The following is a quick guide to review practices and terminology across different fields and even countries, compiled by Tits and Sass editors and contributors including Jemima, Lori Adorable, and others.
Escort Reviews in the US: Though there are several popular American venues for reviews, one site in particular (The Erotic Review, better known as TER) has established clear dominance in visibility and popularity. Its insistence upon assigning numbers to a provider’s appearance and the customer’s overall experience have led to lists of highest “ranked” escorts across the country and within each major city. Many escorts advertise with this information (“Ranked in the TOP TEN of escorts nationwide”) while even more advertise with encouragements to “check out my reviews.” Because reviews are such a large part of escort marketing in both urban and exurban areas of the States, escorts may solicit write-ups from clients, write their own positive ones under a fake account, incentivize good reviews with discounts, or even pay someone to praise them in review form. (Review writers for hire will often spam escort email accounts with their own rates.) Despite claims to the contrary, there is no fact-checking that goes into approving submitted reviews, and so false reviews are published with some regularity, both those portraying the escort positively and those attacking her as ugly, unpleasant, or dirty. There is no review board that prioritizes escort and client concerns equally; all are skewed to favor the client and escorts are often ignored or penalized for speaking out against rude customer attitudes, dangerous practices, or retaliatory reviews.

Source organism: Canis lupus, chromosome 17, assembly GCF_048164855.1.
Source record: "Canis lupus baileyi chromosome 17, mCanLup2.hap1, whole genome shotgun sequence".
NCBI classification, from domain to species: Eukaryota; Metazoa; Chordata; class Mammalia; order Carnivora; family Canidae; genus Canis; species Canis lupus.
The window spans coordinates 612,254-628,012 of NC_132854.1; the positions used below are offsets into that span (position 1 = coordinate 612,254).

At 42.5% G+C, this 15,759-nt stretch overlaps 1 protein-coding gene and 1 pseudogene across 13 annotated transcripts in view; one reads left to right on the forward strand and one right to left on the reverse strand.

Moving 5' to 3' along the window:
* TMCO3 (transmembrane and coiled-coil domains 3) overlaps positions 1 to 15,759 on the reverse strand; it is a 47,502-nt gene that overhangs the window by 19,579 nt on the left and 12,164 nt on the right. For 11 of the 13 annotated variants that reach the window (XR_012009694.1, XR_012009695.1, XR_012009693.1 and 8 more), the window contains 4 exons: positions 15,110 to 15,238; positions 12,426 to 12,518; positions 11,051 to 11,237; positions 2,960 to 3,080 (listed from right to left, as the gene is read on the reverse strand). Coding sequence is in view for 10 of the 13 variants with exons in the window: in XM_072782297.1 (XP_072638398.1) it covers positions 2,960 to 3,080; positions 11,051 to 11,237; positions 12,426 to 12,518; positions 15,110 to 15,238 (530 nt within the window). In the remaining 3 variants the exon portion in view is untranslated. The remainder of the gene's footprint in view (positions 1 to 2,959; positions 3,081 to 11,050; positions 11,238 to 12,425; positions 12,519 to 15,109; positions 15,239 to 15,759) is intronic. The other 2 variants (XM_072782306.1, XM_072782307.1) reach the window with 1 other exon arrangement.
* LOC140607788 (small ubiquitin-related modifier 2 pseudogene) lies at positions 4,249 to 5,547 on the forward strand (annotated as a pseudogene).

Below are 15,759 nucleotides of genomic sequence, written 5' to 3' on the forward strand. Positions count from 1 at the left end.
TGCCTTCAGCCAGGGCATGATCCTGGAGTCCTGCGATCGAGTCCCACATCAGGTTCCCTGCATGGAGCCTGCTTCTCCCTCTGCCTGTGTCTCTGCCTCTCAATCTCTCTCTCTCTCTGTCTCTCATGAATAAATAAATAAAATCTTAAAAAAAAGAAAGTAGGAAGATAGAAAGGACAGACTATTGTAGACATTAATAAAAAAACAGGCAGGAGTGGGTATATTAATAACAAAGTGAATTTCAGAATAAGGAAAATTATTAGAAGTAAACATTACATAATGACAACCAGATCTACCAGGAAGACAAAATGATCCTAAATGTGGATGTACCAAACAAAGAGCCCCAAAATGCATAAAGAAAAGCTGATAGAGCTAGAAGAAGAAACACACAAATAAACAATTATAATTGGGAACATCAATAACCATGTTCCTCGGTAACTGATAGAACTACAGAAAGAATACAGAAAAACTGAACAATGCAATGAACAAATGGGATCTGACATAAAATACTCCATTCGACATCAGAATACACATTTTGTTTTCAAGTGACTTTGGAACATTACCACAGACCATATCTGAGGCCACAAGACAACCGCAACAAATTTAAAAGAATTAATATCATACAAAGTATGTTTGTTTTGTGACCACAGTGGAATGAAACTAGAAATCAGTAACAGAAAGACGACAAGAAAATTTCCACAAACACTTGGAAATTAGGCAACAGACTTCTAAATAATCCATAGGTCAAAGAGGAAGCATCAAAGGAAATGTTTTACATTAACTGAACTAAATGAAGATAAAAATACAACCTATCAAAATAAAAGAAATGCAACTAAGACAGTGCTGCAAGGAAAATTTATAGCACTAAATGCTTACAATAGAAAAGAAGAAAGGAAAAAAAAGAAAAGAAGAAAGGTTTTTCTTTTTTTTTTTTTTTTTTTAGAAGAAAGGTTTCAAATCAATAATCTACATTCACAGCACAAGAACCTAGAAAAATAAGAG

Though academics and civilian observers regularly treat reviews as an indoor work phenomenon, reviews are not limited to women advertising online or using indoor work spaces. For over a decade, men have traded review-type information online about street workers as well, even when they don’t know the woman’s name or regular location.
In Canada: Escort review sites are common in Canada, though it is possible to go through your entire career without using them. In big cities like Toronto, a hub for business travelers, using review boards to find an independent or agency escort is more common than in other parts of the country and many escorts use them as a marketing tool. In Ottawa, the capital, recommendation boards are also common, possibly because of the perceived privacy concerns of those involved in politics. In Vancouver and Calgary, smaller and less central cities, the boards contain a tight-knit community of reviewers and hobbyists, but men who travel there don’t seem to rely on reviews as heavily to find an escort.
In the UK: The largest site (Punternet) is largely used by clients visiting parlours/brothels or booking through agencies. Other, smaller forums also provide space for people to leave reviews. Sex workers can respond to reviews, and their responses are shown publicly. The largest listings site only has a review facility if the client has made a booking via the site. This means that only a small portion of bookings can be reviewed. Both sex worker and client can leave a brief comment after a booking, though, and both are able to dispute the other’s feedback. It is also described as feedback, rather than a “review.” Clients with negative feedback have this highlighted in red next to their name when they contact an escort. There are almost no reviews of street workers.